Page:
Repeal the 3.8% tax on net investment income. The 3.8% tax on net investment income was enacted as part of the Affordable Care Act. It would be repealed under the Trump proposal.

Child and dependent care expenses. The proposal indicates there would be tax relief for families with child and dependent care expenses. No details were provided.

Observation: A prior Trump proposal would have provided an above-the-line deduction for children under age 13, a refundable credit of up to $1,200 a year for childcare expenses, and a savings account for child and dependent care and tuition.

Repeal the estate tax. The proposal calls for the repeal of the estate tax.

Observation: No mention is made of a prior provision that would tax unrealized appreciation on assets held at death to the extent the gains exceeded $10 million.

Proposals affecting businesses

The business tax proposals continue the approach of broadening the base and lowering tax rates in support of the goals to simplify the tax structure and grow the economy. They also call for a switch to a territorial tax system that would “level the playing field for American companies.”

15% tax rate on businesses. The proposal calls for lowering the corporate tax rate to 15% (the current maximum corporate rate is 35%). The 15% rate would also apply to passthrough businesses [i.e., partnerships, S corporations, and multi-owner limited liability companies (LLCs) that choose to be treated as partnerships (as most LLCs do)] and sole proprietorships (including single-owner LLCs treated as proprietorships). Currently income from these businesses is taxed to the owner at individual rates (maximum rate of 39.6%).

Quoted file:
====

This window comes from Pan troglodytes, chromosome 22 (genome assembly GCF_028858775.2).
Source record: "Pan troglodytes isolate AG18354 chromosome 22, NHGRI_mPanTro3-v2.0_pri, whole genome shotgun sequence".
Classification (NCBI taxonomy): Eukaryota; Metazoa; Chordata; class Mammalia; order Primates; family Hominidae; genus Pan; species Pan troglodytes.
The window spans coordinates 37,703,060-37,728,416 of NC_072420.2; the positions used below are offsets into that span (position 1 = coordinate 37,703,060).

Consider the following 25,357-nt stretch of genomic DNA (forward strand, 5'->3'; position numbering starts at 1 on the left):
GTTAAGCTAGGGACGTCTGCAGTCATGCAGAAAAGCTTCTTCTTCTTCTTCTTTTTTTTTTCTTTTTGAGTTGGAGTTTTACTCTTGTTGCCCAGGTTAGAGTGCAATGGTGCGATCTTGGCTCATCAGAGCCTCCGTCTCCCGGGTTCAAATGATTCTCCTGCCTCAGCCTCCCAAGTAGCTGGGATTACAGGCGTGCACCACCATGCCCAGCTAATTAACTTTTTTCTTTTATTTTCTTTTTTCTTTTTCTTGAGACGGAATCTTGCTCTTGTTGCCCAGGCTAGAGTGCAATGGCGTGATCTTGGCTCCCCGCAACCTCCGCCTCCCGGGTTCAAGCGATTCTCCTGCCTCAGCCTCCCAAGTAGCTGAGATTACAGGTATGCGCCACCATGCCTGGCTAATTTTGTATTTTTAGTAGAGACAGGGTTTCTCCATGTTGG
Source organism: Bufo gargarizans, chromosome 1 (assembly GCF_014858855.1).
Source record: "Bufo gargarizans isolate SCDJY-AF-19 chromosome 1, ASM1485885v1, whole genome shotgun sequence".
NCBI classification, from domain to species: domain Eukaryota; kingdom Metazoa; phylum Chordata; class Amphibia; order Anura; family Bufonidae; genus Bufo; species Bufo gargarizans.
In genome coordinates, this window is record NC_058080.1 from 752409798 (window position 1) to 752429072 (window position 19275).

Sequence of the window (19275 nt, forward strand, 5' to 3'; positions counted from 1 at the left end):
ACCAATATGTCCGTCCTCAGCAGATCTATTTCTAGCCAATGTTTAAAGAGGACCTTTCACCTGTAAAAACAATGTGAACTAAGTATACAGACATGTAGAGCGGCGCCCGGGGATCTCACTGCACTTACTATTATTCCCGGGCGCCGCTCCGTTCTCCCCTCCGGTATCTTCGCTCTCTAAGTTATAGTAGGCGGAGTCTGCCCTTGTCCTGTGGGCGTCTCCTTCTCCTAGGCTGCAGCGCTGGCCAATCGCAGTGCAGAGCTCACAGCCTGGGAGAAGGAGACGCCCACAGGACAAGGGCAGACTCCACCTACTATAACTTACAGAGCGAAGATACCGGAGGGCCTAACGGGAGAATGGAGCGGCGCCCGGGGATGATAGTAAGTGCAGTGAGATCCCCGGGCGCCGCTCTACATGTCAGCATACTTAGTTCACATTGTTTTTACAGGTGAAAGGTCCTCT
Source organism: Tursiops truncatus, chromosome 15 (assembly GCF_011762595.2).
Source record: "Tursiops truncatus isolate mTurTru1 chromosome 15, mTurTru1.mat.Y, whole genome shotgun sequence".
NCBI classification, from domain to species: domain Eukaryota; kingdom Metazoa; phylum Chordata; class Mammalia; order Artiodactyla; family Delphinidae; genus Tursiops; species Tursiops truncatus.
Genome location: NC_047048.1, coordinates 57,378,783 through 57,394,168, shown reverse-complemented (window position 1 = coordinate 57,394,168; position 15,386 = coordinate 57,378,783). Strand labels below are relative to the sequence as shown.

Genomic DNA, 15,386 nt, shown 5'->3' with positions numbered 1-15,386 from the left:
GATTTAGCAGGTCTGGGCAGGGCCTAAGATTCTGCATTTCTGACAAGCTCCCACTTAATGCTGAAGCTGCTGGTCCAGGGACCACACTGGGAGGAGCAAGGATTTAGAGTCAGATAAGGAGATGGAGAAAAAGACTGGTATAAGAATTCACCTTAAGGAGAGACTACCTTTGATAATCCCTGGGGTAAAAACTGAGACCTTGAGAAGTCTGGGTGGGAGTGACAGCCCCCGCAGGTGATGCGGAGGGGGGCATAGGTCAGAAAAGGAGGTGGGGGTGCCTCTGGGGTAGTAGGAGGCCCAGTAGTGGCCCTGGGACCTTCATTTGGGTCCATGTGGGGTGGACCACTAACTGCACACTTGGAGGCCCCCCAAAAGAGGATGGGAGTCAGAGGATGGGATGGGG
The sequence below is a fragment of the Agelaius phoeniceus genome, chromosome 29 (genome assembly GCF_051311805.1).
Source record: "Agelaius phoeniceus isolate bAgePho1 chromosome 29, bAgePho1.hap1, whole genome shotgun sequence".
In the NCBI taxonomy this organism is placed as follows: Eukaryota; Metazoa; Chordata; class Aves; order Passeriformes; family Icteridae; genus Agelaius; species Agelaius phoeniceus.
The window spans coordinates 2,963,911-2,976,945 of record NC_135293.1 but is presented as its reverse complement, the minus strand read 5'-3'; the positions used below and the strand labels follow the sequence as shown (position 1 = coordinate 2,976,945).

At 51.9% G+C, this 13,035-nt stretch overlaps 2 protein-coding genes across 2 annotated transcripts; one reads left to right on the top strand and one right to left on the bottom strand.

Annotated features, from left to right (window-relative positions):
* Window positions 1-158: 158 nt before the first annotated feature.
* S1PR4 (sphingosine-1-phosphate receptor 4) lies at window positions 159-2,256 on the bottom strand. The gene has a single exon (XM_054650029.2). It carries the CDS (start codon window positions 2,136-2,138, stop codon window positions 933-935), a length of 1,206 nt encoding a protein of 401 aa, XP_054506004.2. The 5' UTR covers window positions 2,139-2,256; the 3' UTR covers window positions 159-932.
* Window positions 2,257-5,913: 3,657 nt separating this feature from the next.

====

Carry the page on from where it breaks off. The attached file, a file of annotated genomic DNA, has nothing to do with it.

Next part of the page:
Eliminate tax breaks for special interests. The proposal calls for the elimination of special tax breaks. No details of specific deductions or credits targeted for elimination were provided.

Observation: Prior proposals would eliminate depreciation and allow immediate expensing of asset acquisitions. They also retained the Research and Development credit. In addition, prior proposals called for taxing income from carried interest arrangements (e.g., hedge fund manager participation) at ordinary income tax rates (as opposed to capital gain rates under current law).

Territorial tax system. One of the major shifts from prior proposals is the switch to a territorial tax system. Currently U.S. businesses are taxed on their worldwide income. Under the latest proposal, U.S. businesses would be taxed on their domestic U.S. income. Income earned abroad would be exempt.

One-time tax on repatriated earnings. The proposal calls for a one-time tax on untaxed earnings held abroad. The rate of this tax was not specified.

What’s the plan going forward?

Secretary Mnuchin stressed that they will continue to work closely with Congress to refine the proposal and develop a plan that will accomplish the stated goals. He stated “We are determined to move this as fast as we can and get this done this year.”

Stay tuned.